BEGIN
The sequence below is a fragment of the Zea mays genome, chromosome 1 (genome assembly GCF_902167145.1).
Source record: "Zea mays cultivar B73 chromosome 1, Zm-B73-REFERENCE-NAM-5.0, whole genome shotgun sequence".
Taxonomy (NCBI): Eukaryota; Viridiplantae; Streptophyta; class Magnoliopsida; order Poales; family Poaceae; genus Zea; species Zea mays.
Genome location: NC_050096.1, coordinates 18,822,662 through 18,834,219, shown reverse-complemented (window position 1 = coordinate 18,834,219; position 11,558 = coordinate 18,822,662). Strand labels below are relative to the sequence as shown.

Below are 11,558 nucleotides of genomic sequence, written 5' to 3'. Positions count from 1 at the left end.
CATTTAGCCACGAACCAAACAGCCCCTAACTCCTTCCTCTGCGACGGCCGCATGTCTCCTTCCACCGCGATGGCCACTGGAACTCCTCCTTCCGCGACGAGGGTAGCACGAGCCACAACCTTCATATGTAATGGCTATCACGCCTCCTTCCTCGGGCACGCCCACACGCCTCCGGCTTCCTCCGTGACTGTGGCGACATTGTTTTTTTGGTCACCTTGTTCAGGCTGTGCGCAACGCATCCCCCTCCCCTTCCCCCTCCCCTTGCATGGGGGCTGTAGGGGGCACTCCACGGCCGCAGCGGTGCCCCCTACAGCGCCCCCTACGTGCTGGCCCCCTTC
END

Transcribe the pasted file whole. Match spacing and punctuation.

The sequence below is a fragment of the Zea mays genome, chromosome 1 (genome assembly GCF_902167145.1).
Source record: "Zea mays cultivar B73 chromosome 1, Zm-B73-REFERENCE-NAM-5.0, whole genome shotgun sequence".
Taxonomy (NCBI): Eukaryota; Viridiplantae; Streptophyta; class Magnoliopsida; order Poales; family Poaceae; genus Zea; species Zea mays.
Genome location: NC_050096.1, coordinates 18,822,662 through 18,834,219, shown reverse-complemented (window position 1 = coordinate 18,834,219; position 11,558 = coordinate 18,822,662). Strand labels below are relative to the sequence as shown.

Below are 11,558 nucleotides of genomic sequence, written 5' to 3'. Positions count from 1 at the left end.
CATTTAGCCACGAACCAAACAGCCCCTAACTCCTTCCTCTGCGACGGCCGCATGTCTCCTTCCACCGCGATGGCCACTGGAACTCCTCCTTCCGCGACGAGGGTAGCACGAGCCACAACCTTCATATGTAATGGCTATCACGCCTCCTTCCTCGGGCACGCCCACACGCCTCCGGCTTCCTCCGTGACTGTGGCGACATTGTTTTTTTGGTCACCTTGTTCAGGCTGTGCGCAACGCATCCCCCTCCCCTTCCCCCTCCCCTTGCATGGGGGCTGTAGGGGGCACTCCACGGCCGCAGCGGTGCCCCCTACAGCGCCCCCTACGTGCTGGCCCCCTTC